If you just search Google for information on your topic, you will likely not find appropriate peer-reviewed materials.
Instead, try these methods to efficiently search for peer-reviewed articles:
Scholarly, peer-reviewed journal articles are the most appropriate sources to use in academic papers and projects, and they will be the best sources for primary research.
A scholarly, peer-reviewed article is one that is published only after undergoing scrutiny by several scholars, called reviewers, in the author's discipline, e.g., chemistry, history, etc. The reviewers do not know the identity of the submitting author and the author, likewise, does not know the identity of the reviewers. This method insures that the results of the peer-review process are fair and impartial. The reviewers may choose to reject the article for publication or recommend that the article be published either with or without suggested changes.
Here are some ways you can figure out if an article is peer-reviewed:
A. The author is a scholar. Look for a byline or a blurb that identifies the college or university where the author teaches. If no information is given, Google the author to find out.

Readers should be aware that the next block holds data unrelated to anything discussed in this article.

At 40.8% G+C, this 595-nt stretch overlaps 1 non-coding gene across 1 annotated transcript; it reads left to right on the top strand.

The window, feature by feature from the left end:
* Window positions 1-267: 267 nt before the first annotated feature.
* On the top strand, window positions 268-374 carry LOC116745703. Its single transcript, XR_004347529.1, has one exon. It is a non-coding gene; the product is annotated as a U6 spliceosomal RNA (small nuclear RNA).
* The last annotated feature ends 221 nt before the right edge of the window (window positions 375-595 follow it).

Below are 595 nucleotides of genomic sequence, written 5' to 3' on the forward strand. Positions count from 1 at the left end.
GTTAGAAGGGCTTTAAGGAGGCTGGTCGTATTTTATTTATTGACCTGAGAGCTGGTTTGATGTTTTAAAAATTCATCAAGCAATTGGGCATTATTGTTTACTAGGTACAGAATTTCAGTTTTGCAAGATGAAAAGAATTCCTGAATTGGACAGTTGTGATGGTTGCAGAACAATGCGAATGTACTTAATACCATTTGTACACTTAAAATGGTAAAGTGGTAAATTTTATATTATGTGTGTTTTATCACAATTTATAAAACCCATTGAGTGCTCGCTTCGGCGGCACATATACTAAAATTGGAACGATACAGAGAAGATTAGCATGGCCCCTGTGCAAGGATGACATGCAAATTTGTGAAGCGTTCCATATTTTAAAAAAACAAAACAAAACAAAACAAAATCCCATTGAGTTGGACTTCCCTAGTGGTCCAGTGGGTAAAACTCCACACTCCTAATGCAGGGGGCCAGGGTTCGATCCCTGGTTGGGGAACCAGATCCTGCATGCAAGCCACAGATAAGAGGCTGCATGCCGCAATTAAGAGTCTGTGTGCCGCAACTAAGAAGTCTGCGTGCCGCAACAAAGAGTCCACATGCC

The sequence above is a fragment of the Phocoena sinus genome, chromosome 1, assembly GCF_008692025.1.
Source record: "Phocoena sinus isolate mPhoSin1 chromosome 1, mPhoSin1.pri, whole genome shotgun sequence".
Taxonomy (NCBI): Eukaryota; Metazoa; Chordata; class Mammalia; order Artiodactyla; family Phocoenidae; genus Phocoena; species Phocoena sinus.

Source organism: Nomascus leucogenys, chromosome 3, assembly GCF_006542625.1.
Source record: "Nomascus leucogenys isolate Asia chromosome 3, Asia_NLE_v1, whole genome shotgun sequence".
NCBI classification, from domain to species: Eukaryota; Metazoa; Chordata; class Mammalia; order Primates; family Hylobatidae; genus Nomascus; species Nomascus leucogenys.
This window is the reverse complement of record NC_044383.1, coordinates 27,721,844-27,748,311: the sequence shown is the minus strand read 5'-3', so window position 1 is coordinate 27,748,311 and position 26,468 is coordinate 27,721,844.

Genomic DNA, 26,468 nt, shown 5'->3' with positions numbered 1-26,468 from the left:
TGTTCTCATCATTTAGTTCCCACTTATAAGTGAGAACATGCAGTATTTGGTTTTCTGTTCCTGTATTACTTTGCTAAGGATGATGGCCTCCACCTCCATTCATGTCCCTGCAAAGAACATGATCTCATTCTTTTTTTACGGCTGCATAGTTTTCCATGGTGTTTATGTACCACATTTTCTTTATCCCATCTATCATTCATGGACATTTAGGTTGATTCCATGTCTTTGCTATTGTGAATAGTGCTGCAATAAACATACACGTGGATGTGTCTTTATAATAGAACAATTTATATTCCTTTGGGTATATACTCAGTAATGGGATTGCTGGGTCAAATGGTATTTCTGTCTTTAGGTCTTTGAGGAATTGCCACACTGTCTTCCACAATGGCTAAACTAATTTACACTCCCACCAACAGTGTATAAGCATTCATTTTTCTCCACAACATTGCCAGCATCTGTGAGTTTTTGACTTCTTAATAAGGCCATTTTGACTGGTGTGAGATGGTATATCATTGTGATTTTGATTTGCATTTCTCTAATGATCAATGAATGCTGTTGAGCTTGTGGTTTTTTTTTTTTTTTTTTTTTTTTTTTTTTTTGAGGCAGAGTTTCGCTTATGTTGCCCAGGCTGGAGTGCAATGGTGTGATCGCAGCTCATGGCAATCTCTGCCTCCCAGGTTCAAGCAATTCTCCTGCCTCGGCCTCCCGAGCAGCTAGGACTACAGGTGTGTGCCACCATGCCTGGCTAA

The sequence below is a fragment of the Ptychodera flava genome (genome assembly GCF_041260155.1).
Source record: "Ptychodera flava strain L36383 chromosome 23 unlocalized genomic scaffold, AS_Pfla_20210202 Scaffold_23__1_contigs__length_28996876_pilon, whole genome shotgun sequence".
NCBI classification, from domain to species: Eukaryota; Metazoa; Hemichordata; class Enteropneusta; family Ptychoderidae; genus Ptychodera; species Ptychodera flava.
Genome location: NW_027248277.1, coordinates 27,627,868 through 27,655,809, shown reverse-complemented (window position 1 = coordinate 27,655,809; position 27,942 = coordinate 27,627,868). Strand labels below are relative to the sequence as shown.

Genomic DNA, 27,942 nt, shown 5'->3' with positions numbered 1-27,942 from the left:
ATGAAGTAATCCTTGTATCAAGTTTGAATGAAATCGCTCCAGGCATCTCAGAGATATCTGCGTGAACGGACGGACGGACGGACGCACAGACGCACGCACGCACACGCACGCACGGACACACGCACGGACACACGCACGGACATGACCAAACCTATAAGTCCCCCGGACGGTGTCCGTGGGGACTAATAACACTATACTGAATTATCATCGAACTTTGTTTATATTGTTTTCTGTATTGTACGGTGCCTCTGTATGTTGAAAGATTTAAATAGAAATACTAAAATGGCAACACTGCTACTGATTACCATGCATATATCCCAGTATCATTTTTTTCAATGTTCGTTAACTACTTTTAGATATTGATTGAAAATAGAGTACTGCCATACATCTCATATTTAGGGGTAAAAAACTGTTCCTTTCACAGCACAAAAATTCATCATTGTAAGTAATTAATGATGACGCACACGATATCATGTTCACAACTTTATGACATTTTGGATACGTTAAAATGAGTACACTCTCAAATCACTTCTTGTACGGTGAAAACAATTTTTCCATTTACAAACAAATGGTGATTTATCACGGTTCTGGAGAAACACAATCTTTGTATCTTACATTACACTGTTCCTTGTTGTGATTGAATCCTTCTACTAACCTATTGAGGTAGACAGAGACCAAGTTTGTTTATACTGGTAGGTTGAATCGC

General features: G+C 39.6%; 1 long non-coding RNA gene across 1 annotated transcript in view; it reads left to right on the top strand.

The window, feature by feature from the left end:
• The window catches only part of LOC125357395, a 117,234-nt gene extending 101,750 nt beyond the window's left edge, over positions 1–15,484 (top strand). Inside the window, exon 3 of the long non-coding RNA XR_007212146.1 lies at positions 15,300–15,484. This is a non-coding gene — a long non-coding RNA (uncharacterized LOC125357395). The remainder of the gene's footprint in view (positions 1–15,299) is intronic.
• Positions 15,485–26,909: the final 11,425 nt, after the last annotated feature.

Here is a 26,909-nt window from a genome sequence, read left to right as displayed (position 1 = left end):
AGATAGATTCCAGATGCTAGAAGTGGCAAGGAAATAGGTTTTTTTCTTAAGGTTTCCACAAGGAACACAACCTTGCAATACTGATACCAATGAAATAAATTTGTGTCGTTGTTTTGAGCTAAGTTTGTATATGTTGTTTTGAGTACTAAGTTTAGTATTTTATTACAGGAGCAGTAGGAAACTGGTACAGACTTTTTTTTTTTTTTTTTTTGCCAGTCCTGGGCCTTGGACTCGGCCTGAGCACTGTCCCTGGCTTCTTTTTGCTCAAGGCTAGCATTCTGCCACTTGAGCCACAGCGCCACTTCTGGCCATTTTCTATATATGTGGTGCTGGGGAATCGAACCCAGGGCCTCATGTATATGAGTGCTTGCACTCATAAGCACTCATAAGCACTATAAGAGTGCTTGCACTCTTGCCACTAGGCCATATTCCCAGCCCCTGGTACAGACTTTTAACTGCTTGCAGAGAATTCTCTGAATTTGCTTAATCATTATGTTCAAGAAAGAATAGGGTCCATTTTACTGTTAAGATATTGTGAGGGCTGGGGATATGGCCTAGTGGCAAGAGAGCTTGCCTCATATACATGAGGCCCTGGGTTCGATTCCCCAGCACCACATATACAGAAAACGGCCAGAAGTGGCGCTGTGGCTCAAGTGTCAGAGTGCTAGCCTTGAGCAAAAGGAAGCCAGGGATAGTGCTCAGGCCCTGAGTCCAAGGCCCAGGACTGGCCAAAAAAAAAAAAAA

B. There are extensive footnotes, showing the author's familiarity with and reliance on scholarship in the field.
C. The article is addressed to a knowledgeable audience, rather than to the general public.
D. The journal is one that 'sounds scholarly', for example, the title begins with Journal of ...Find the journal's home page and figure out what society or institution publishes it. See who is on the editorial board of the journal—are they scholars in the field, people with academic positions?
Popular, non-peer-reviewed articles are ones that do not undergo academic scrutiny; these kinds of articles are generally found in news magazines like Time and National Geographic.
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